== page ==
Black Lives Matter student march on May Day,” Fibonacci Blue

July 6, 2020; The Guardian

“We’ve been waiting for years for people to take action, and we just go from committee to committee and report to report and nothing ends up happening,” said Jael Kerandi, a rising senior and student body president at the University of Minnesota to CNBC’s Make It. “It was important that something was said right away, to make sure that our Black students knew that their lives mattered on our campus and we were taking this seriously.”

Kerandi is one of many university student leaders representing a growing movement of college students pressuring their institutions to dismantle ties with local law enforcement and contend with histories, structures, and policies steeped in racism.

As colleges and universities try to adjust to an environment amidst COVID-19, many now are grappling with rising momentum focused on racial reconciliation within their halls. College campuses domestically and abroad have long been an environment where energy and idealism can spark action in reaction to larger national debates, whether it’s students in Hong Kong engaging in a months-long protest against mainland China or the US Kent State massacre, which passed its 50th anniversary in early May. The protests at Kent State, which resulted in the deaths of four students, arose in opposition to National Guard troops occupying the Ohio campus to quell protests against the Vietnam War. The demands of Kent State protesters echo the calls of current students, focusing on their own institutions disconnecting from local police departments.

The student body’s call for the University of Minnesota to take direct action in reaction to the murder of George Floyd was met by a fast response from President Joan Gabel to “limit collaboration” with Minneapolis PD. A recent Zoom call with organizers and President Gabel focused on minimizing the presence of officers in cultural spaces for students of color; reallocating “$3 million of UMPD’s budget to mental health, trauma support, and cultural groups; creating an accountability council comprised of elected students and community members with power to oversee the department; and removing lethal weapons from officers’ daily uniforms.” Afterwards, organizers’ frustration with the university’s inaction led to a sit-in on the president’s lawn.

This is not the first time the Minneapolis Police Department has been a point of contention within the institution. A 2018 Somali Night was met with heavy police presence, involving mace, batons, and aggressive tactics against the 2,500 attendees of a family-oriented event. Reckoning with local police involvement on college campuses has taken many forms, from graduate schools penning open letters, to student mobilization of direct actions, to the creation of nationwide petitions with over 85 graduate student unions calling for their administrations to cut ties with the police.

Ivy League institutions like Yale, which had the country’s first college police department in 1894, and Harvard are seeing mounting pressure to defund, dismantle, and contend with their institutional role in the national discussion of racial inequity. A recent feature in Harvard’s student-run newspaper, the Crimson, highlighted longstanding complaints and lawsuits around racial discrimination over the last two decades. Student organizer Amber Ashely James of the Harvard Prison Divestment Campaign states, “Seeing all these instances persist and the administration time after time failing to respond to them, we’ve passed the point where we’re interested in reform, in sensitivity training for HUPD (Harvard University Police Department) or implicit bias training.”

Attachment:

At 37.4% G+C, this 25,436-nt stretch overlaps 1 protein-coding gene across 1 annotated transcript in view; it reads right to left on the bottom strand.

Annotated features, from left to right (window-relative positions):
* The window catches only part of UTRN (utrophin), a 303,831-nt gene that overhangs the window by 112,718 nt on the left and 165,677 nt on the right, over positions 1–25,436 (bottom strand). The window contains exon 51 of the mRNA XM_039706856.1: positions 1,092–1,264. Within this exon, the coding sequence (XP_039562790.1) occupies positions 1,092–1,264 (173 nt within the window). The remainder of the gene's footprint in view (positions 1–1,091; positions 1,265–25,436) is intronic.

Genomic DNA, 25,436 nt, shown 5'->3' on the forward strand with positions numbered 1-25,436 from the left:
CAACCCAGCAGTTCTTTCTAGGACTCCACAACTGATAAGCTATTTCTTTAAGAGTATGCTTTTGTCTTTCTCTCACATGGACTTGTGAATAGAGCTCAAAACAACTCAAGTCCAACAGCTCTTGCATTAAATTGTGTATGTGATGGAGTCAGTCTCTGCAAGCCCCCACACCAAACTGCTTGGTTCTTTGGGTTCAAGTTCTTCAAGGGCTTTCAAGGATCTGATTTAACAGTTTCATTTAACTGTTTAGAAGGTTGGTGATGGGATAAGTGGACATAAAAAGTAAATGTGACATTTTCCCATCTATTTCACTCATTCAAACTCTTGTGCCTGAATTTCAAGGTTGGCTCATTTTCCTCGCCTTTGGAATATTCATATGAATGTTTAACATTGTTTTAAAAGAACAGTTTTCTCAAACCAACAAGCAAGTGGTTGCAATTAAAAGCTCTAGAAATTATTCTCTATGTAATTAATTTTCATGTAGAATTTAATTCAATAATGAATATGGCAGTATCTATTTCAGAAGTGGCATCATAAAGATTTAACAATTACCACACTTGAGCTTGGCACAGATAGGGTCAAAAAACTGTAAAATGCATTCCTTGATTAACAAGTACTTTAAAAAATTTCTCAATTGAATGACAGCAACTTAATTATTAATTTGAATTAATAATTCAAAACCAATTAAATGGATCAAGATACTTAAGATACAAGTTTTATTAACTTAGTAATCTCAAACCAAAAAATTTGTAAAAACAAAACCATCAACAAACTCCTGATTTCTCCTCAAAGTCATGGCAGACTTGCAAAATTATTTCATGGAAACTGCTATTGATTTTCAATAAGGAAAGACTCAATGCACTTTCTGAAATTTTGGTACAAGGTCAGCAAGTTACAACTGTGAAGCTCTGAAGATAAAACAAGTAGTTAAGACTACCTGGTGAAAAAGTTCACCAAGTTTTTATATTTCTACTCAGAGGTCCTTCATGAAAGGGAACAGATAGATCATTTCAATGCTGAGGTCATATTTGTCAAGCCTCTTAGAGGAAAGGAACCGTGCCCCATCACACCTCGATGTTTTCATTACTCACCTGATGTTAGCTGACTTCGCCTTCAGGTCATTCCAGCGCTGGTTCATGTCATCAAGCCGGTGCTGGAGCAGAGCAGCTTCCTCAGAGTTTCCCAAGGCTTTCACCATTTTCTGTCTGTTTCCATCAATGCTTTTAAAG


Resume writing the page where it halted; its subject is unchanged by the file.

Many student leaders and organizations, from Utah’s UnsafeU and University of Chicago’s CareNotCops to the University of Pennsylvania’s Police Free Penn, are urging these needs be taken into account outside of “faux insightful conversations,” civility discourse, programming, or panel discussions of the past.

These calls for police abolishment and dismantlement of relations are tied to the effects these policing structures have on Black and brown well-being. The movements have rippled into the institutions’ histories; building names, statues, scholarships, and even mascots are under newfound critical reflection that has been energized by the global movement surrounding George Floyd’s death. Some universities have been moved to act. Princeton University has removed Woodrow Wilson’s name from its public policy school due to his racist thinking and re-segregation efforts during his presidency. (This is a shift from a 2016 decision by trustee members who voted to keep Wilson’s name on the building and programs.) Monmouth University has taken similar action around Wilson’s name, and Hofstra University relocated a statue of Thomas Jefferson to a less prominent place. The University of Pennsylvania recently announced it would remove the statue of George Whitefield, who had owned enslaved people. It is unclear if Penn will do likewise with the names and statues tied to 75 of their earliest trustees, who were reported to have owned enslaved people after a 2018 Penn Slavery Project investigation.

How academic institutions honor the needs of their students, the realities of their past, and meet this moment are still uncertain. Yet, it is abundantly clear that there is a growing generation of student activists who are prepared to demand more of these institutions. On reflecting on the movement ahead, Kerandi comments, “We have to start to reimagine what policing and what safety looks like. What scares people is we have never seen anything different. What scares people is we have no idea what this new system looks like and what might work or what might not work. But what we have right now is no longer acceptable.”—Chris Cannito